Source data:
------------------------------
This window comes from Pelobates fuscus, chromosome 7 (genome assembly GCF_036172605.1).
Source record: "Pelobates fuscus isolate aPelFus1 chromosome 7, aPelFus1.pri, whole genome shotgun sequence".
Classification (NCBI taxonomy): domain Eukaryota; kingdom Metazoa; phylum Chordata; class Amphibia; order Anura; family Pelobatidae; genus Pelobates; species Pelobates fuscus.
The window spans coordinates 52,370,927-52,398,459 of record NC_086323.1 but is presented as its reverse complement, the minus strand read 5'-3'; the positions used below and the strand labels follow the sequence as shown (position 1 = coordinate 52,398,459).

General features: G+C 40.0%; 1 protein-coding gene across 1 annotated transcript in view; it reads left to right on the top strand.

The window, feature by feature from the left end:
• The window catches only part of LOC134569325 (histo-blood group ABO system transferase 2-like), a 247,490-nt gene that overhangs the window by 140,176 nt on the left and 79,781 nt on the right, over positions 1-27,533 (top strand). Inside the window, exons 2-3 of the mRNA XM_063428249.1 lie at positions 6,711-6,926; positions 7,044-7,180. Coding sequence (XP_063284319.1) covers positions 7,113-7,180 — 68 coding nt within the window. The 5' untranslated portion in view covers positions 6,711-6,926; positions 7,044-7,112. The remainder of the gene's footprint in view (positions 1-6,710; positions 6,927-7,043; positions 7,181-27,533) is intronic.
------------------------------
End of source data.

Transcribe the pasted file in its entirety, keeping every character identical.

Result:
This window comes from Pelobates fuscus, chromosome 7 (genome assembly GCF_036172605.1).
Source record: "Pelobates fuscus isolate aPelFus1 chromosome 7, aPelFus1.pri, whole genome shotgun sequence".
Classification (NCBI taxonomy): domain Eukaryota; kingdom Metazoa; phylum Chordata; class Amphibia; order Anura; family Pelobatidae; genus Pelobates; species Pelobates fuscus.
The window spans coordinates 52,370,927-52,398,459 of record NC_086323.1 but is presented as its reverse complement, the minus strand read 5'-3'; the positions used below and the strand labels follow the sequence as shown (position 1 = coordinate 52,398,459).

General features: G+C 40.0%; 1 protein-coding gene across 1 annotated transcript in view; it reads left to right on the top strand.

The window, feature by feature from the left end:
• The window catches only part of LOC134569325 (histo-blood group ABO system transferase 2-like), a 247,490-nt gene that overhangs the window by 140,176 nt on the left and 79,781 nt on the right, over positions 1-27,533 (top strand). Inside the window, exons 2-3 of the mRNA XM_063428249.1 lie at positions 6,711-6,926; positions 7,044-7,180. Coding sequence (XP_063284319.1) covers positions 7,113-7,180 — 68 coding nt within the window. The 5' untranslated portion in view covers positions 6,711-6,926; positions 7,044-7,112. The remainder of the gene's footprint in view (positions 1-6,710; positions 6,927-7,043; positions 7,181-27,533) is intronic.